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Greetings all. I have a 1966 289 with 110,000 miles on it which has developed a small oil seepage (about 1/2 teaspoon per 100 miles) coming from the front of the engine where the intake, head, and the engine block converge ("the wall" ?). It is pooling just behind the timing cover adjacent to and below the distributor hold down (see photo). From what I can gather, this may be common among SBF's with high mileage and am curious as to what I can do to stop it short of tearing the top end off and re-gasketing. Has anyone had a similar experience and if so what, if anything, did you do to stop the leak?
66 289.jpg
 

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Easy answer- there is no easy answer. You'll need to remove the intake and or the head depending on where it's actually leaking from. You'll know once you pull the intake if you need to go further or not. While it seems like a big job, it really isn't. I'd weigh just how bad the leak is vs how clean you want the engine to be. Most of mine all mark their territory a little bit in various spots- I'd probably go broke trying to reseal them all! lol
 

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You will need to pull the intake, its no big deal. Lay something down in the lifter valley to catch anything your scrape off from getting inside the engine and keep that stuff out of the intake ports. Clean the bare metal real good with acetone or brake clean until a white paper towel is not showing any dirt on it. Put studs in the heads, hand tight where the four corner bolts of the intake go. Use Gasgacinch adhesive on the side gaskets. Glue them to the heads. They have a little wiggle room so try to line them up best you can with the ports. When your ready you just drop the intake over the studs and its all lined up. You don't disturb your front and rear gaskets that way. Once you get some of the other bolts started you can remove the studs and stick the corner bolts in.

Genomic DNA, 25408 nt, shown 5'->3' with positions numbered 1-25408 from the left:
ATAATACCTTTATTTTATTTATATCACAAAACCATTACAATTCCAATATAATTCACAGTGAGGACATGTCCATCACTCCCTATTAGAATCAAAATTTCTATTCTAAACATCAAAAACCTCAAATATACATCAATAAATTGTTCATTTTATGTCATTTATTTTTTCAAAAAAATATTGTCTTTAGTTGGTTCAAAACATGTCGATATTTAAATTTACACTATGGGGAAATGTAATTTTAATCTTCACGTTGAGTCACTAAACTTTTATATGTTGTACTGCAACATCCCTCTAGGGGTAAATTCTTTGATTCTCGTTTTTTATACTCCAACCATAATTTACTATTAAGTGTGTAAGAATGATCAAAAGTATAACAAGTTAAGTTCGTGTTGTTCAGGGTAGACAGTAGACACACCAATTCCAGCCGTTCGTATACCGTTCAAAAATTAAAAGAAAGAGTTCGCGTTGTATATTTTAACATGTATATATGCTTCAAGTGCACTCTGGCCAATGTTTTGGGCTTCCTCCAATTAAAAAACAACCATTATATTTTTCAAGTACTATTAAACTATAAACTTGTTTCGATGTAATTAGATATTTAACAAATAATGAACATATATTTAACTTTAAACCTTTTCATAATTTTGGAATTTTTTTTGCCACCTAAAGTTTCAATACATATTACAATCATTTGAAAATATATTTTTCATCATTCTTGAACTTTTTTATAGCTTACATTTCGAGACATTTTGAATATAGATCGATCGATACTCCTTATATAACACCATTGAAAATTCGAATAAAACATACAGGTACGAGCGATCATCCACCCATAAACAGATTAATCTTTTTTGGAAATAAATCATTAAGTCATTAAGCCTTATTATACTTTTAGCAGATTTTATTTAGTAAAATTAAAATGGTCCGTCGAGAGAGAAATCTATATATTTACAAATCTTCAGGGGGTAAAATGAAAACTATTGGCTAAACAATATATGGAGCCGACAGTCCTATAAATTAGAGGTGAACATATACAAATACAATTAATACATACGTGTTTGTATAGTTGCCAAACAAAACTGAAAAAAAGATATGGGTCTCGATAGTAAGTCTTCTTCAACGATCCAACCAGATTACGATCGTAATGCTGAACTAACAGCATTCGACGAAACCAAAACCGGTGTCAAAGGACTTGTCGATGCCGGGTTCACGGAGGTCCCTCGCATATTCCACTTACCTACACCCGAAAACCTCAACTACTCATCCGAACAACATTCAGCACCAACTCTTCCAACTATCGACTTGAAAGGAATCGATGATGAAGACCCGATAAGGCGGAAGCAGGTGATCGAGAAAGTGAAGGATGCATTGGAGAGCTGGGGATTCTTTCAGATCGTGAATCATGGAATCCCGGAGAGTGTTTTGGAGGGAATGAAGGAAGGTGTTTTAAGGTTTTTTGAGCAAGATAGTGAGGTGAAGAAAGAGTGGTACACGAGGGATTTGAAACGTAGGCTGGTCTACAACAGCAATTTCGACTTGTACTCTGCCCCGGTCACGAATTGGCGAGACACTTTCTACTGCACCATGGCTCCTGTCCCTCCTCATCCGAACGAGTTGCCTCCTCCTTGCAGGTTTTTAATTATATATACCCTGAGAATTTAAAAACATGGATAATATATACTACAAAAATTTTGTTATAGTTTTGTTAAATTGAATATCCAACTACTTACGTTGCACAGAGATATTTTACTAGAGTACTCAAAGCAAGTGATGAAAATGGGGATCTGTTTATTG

Its real important to stick a dab of silicone in each corner where the side gaskets touch the front and rear gaskets because that is where they leak. The hardest part of this project is scraping the gaskets and cleaning everything up

If you want to keep it looking like a 110K mile engine that has never been apart do not paint the intake.

Some gasket sets use cork gaskets for the front and rear. If you use silicone on them the gasket can slide out of place when the intake is tightened down. On the cork gaskets glue them to the block with Gasgacinch. Then you can put a little bead (1/8" wide) across the top of the cork gasket and in the corners.

Some of the gaskets are rubber and have lips to hold them in place so they can't slip out of place. Those do not need any sealant except in the corners.

Some people like to eliminate the front and rear gaskets and instead they run a thick bead of silicone across there. That seals real good. You just don't want a bunch of silicone squeezing out, it looks real amateurish. On a vintage car you should not be able to see any silicone anyway. I prefer to black silicone, Its just about all I used as a fleet mechanic. And if it does squeeze out its not as visible as the blue or the red.

If there is any electrolysis pitting on the heads and intake around the coolant passages you can get a coolant leak, even with new gaskets. If there is pitting then I use silicone just around the coolant passages on both sides of the gaskets. The silicone fills in the imperfections. Gasgacinch rest of the side gasket to the head so it cannot slip.
 

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Are you 100% sure it's oil? or might it be coolant? That's a usual spot for coolant to gather if the water pump gasket is leaking. Stick your finger in the fluid and give it a sniff.
 

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I second awhtx's suspicion about leakage past the distributor o-ring.
 

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I had something like that in a mustang I owned back in the 80s. I ended up just watching the oil level and letting it seep until I did a full engine re-build. The PITA factor to re-seal was bigger than topping off every few months.
 
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